down to us by our forefathers, are difficult things of which to 
divest ourselves. They cleave to us and influence us, when 
we are the least aware. We read with a pride, almost akin 
to veneration, of the palmy days of Greece and Bome, of ancient 
oratory and lore, and imbibe the impression that a school is a 
great success, because it turns out one such scholar as Plato-, 
Demosthenes, or Cicero. For at that time such men ruled 
the nation, judged for the nation, spoke for the nation y 
hence, we judge the nation by them as models, and are 
mutually inclined to call that nation great and intelligent 
because it is in possession of such men. Our colleges and 
high schools are frequently conducted on this basis. The 
supposition being that a diploma is of but litle consequence 
to the medocre, the design being to manufacture statesmen, 
politicians, philosophers, or some other prominent pro-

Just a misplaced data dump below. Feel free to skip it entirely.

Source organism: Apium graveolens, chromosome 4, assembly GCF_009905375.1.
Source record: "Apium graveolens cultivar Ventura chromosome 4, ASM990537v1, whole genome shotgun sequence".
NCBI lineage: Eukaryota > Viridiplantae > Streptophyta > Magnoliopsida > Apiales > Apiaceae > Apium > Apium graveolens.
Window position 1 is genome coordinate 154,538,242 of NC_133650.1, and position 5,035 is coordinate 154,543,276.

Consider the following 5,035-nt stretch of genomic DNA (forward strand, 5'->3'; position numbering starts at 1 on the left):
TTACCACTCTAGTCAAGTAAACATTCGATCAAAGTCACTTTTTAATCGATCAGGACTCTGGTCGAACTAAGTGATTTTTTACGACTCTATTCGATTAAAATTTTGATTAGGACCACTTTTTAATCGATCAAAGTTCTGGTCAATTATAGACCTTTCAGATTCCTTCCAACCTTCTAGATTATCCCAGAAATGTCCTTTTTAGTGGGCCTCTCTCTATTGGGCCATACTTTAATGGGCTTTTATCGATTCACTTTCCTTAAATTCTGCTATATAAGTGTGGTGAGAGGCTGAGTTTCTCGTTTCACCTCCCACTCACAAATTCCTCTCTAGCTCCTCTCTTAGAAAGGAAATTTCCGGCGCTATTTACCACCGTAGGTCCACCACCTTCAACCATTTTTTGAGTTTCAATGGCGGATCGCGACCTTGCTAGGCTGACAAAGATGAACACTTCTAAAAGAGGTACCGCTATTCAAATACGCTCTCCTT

fession. 

THE TRUE AIM OP THE COMMON SCHOOL. 

But the United States have created a new era in politic^ 
and a new era in education is a necessary concomitant. The 
object of our common schools is not to rear up here and 
there a great man to speak for and be venerated by the 
nation, but to make a great, moral, high toned, intelli- 
gent nation. This thought is beautifully expressed in the 
following extract from a speech of Daniel Webster : 

" We hold every man subject to taxation in proportion to* 
his property. We regard it as a wise and liberal system of 
police, by which property^ life, and the peace of society are 
secured. We hope to excite a feeling of respectability and 
tense of character by enlarging the capabilities and increas- 
ing the sphere of intellectual enjoyment. 



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190 HI8T0BY OF 



'^ By general instructioB, we seek to purify the moral 
atmospbere. We hope for a security beyond the law, and 
<ibove the law, in the dissemination of enlightened and well